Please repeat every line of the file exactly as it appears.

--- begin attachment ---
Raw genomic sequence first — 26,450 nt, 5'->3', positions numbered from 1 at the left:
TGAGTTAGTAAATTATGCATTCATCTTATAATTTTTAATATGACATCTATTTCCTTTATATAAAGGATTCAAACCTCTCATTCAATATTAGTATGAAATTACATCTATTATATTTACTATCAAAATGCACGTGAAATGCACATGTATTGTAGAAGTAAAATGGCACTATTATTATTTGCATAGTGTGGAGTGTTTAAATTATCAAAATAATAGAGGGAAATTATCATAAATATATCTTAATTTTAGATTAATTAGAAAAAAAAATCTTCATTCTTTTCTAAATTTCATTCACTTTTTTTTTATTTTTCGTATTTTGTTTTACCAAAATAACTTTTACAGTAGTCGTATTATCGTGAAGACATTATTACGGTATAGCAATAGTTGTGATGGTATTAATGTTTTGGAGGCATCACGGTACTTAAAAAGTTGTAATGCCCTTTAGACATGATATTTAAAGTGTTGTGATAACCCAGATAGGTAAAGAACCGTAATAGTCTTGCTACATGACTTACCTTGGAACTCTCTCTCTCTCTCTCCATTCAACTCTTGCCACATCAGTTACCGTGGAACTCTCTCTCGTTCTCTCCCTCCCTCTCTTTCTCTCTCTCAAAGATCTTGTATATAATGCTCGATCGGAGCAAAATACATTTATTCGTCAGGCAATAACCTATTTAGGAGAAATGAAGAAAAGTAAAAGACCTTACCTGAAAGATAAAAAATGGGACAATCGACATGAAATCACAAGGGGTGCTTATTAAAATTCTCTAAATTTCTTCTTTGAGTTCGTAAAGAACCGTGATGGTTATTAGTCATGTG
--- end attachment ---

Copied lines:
Raw genomic sequence first — 26,450 nt, 5'->3', positions numbered from 1 at the left:
TGAGTTAGTAAATTATGCATTCATCTTATAATTTTTAATATGACATCTATTTCCTTTATATAAAGGATTCAAACCTCTCATTCAATATTAGTATGAAATTACATCTATTATATTTACTATCAAAATGCACGTGAAATGCACATGTATTGTAGAAGTAAAATGGCACTATTATTATTTGCATAGTGTGGAGTGTTTAAATTATCAAAATAATAGAGGGAAATTATCATAAATATATCTTAATTTTAGATTAATTAGAAAAAAAAATCTTCATTCTTTTCTAAATTTCATTCACTTTTTTTTTATTTTTCGTATTTTGTTTTACCAAAATAACTTTTACAGTAGTCGTATTATCGTGAAGACATTATTACGGTATAGCAATAGTTGTGATGGTATTAATGTTTTGGAGGCATCACGGTACTTAAAAAGTTGTAATGCCCTTTAGACATGATATTTAAAGTGTTGTGATAACCCAGATAGGTAAAGAACCGTAATAGTCTTGCTACATGACTTACCTTGGAACTCTCTCTCTCTCTCTCCATTCAACTCTTGCCACATCAGTTACCGTGGAACTCTCTCTCGTTCTCTCCCTCCCTCTCTTTCTCTCTCTCAAAGATCTTGTATATAATGCTCGATCGGAGCAAAATACATTTATTCGTCAGGCAATAACCTATTTAGGAGAAATGAAGAAAAGTAAAAGACCTTACCTGAAAGATAAAAAATGGGACAATCGACATGAAATCACAAGGGGTGCTTATTAAAATTCTCTAAATTTCTTCTTTGAGTTCGTAAAGAACCGTGATGGTTATTAGTCATGTG